Former Big Issue vendor Lavinia Neda (l) and Lotty Talbutt, Big Issue Recruit Job Coach. Image: Chocolate Films
Big Issue Recruit is the new initiative linking recruiters and candidates to help get Britain working again.
It’s the latest innovative solution built on Big Issue Group’s 30 years of experience creating opportunity and dismantling poverty, and it’s that enterprising foundation which will carry us forward into the next 30 and beyond.
Here are three success stories from the tens of thousands who have passed through the Big Issue’s doors and had a hand up — not a handout — to get their lives back on track.
Lavinia Neda, Cardiff
A manager at Wild Thing cafe in Cardiff, Lauren was keen to diversify her team but was faced with a barrage of CVs from unsuitable candidates. She went to Big Issue to see if they could find someone who was up to the job.
Lavinia arrived in the UK from Romania with her husband, looking for better jobs to support their family. She had experience working on a market stall and in a recycling factory in Romania, but struggled with the language barrier and with low confidence in her new environment.
She started selling The Big Issue almost right away, as a way to make some cash while she looked for other work. She also knew that she would have to improve her English to get a job, and selling The Big Issue to customers every day was a way of doing that.
One of Big Issue’s outreach workers, Lotty, supported Lavinia (above) to attend English speaking workshops and a barista workshop where she learned how to make proper coffee. Once Lotty knew that Lavina had the skills she’d needed to excel at work, she started helping her look for opportunities. After meeting Lauren at Wild Thing Cafe, she saw a perfect match.
Lavinia learned more and developed her skills and moved up the ladder. She is now head chef at the cafe. Wild Thing cafe has gained hard-working staff and customers who are aware of the cafe’s social mission, and Lavinia has a job she loves.
Steve Wyatt, Poole
Back in 2006 Steve was checked into a therapeutic community to address his substance abuse issues. But he did a runner from there with money he had stolen from the facilities. For a few years he was in a very dark place, spending time in prison, injecting drugs and sleeping rough.
He started selling The Big Issue, but still couldn’t break his addiction to methadone. He recalls viewing his goals as: to get up, buy issues of the magazine so he could sell them for profit, and get more methadone. Steve says that selling The Big Issue made him start to feel safe in the world. People restored a bit of humanity in him, a bit of normality, and selling the magazine became a routine for a few years. Alongside this, it was the community aspect of the Big Issue outreach team that gave him a support network to get through the week.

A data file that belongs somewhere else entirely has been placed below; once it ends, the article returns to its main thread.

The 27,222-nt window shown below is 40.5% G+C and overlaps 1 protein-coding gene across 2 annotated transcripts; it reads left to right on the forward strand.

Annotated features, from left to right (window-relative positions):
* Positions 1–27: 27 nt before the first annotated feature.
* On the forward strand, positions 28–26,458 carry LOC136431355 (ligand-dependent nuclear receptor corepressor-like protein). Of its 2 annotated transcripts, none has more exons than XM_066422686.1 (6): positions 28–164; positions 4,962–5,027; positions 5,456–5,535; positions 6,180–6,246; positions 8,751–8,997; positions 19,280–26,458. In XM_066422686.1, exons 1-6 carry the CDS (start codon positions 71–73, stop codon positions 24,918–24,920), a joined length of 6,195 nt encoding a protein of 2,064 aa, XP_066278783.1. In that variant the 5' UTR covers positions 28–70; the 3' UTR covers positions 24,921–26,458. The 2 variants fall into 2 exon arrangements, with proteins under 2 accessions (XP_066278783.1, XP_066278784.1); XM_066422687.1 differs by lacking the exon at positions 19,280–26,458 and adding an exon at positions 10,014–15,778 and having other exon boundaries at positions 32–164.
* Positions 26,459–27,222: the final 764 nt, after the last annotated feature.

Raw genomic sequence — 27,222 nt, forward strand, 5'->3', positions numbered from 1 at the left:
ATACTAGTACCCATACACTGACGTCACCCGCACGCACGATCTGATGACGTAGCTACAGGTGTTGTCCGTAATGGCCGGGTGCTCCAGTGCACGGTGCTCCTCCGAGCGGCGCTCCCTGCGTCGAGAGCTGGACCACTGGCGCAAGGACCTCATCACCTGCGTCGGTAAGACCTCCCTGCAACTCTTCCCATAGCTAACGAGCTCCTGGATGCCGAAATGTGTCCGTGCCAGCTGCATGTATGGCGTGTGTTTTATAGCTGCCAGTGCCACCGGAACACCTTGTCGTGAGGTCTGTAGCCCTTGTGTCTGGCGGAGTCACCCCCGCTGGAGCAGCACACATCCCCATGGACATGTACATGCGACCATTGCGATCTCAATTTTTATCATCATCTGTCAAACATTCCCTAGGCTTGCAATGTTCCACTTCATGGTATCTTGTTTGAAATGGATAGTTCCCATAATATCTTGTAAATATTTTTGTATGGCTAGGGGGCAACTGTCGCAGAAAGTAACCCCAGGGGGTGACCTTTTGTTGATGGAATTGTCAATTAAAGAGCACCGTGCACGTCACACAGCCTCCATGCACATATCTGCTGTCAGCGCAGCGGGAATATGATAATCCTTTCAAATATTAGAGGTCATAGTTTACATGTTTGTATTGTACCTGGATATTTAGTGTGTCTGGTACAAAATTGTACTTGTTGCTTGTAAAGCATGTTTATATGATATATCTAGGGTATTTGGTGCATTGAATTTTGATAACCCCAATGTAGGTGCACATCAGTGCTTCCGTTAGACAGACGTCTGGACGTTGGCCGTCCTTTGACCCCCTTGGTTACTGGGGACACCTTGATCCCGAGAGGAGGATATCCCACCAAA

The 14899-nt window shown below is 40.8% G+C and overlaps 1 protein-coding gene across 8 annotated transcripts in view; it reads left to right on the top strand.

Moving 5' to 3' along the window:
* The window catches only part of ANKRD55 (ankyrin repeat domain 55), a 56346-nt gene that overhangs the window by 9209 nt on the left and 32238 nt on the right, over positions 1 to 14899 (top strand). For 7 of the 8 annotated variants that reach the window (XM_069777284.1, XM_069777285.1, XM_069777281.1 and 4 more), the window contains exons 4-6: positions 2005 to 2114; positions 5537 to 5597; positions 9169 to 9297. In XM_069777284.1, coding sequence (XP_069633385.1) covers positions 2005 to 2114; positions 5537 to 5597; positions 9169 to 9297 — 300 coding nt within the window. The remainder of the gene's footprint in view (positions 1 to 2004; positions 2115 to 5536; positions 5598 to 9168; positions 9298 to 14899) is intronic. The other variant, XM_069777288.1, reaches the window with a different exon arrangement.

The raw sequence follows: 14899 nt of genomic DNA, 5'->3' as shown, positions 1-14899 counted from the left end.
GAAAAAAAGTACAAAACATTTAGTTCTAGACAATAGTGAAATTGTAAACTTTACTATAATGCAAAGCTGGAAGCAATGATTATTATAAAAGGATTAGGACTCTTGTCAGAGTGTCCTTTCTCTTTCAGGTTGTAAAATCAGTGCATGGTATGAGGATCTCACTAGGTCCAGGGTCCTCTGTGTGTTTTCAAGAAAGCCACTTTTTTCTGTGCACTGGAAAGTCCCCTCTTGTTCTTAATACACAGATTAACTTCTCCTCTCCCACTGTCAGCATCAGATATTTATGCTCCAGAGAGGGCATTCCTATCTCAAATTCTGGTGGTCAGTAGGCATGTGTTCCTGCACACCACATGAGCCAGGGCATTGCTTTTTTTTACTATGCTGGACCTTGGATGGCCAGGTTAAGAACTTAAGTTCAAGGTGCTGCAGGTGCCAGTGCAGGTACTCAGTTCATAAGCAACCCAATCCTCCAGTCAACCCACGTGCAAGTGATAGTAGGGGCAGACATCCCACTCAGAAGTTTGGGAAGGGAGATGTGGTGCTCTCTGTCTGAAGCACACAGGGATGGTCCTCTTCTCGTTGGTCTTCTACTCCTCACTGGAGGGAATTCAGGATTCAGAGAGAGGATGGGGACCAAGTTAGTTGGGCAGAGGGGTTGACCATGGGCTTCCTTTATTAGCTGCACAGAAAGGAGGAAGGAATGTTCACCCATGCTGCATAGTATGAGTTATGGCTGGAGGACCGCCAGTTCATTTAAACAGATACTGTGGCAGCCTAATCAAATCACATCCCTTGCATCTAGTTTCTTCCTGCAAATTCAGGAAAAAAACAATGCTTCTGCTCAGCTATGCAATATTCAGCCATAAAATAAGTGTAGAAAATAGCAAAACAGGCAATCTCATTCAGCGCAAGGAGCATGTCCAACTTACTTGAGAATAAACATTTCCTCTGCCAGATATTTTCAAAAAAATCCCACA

“I always had somewhere I could go if I had a problem, I could talk to the staff and know they would help me,” he says.
Through selling The Big Issue, Steve’s goals started to change. They became: get a job and get a flat. He realised he would have to kick the methadone if he could move forward in his life. It was through a furniture restoration course that Steve discovered his true passion – giving old furniture a new lease of life.
Steve has turned his life around. With seeds planted by Big Issue he now runs a high street shop selling restored retro furniture. He has sold 500 pieces of furniture in the last 18 months, and sources furniture for celebrity clients including Jay Blades from the BBC’s The Repair Shop. He has also struck a deal to supply pieces for John Lewis.
When she qualified from the National Film and Television School, Eliza thought she was at the start of a new career. But her move from education came at one of the worst times imaginable – the start of the pandemic. With her career on forced pause, she was unemployed and stuck claiming universal credit for two years. Then she learned Big Issue was launching a scheme to help young people from disadvantaged backgrounds or in a long-term unemployment cycle train to work in the journalism industry.
The Breakthrough scheme was running in partnership with the government’s Kickstart initiative – set up for young people claiming universal credit. Following this route, she began a six-month trainee placement with the Big Issue. Trained by the team in the Big Issue newsroom, Eliza and her Breakthrough colleagues were paid the London living wage, and brought their own stories and perspectives to the role.
Eliza made an impression. She took on the Big Issue’s social media output and when her placement came to an end, she was employed full time as a social media journalist.
“I now feel purposeful, assured and on track to develop a career in documentary producing,” said Eliza.
“Eliza earned her place,” said The Big Issue editor Paul McNamee. “She is a talent and I’m glad Big Issue is the sort of place that will offer opportunity, no matter where people are coming from.”
Are you an employer with vacancies to fill? Or a candidate looking for work? Find out more about how to get involved with Big Issue Recruit at jobs.bigissue.com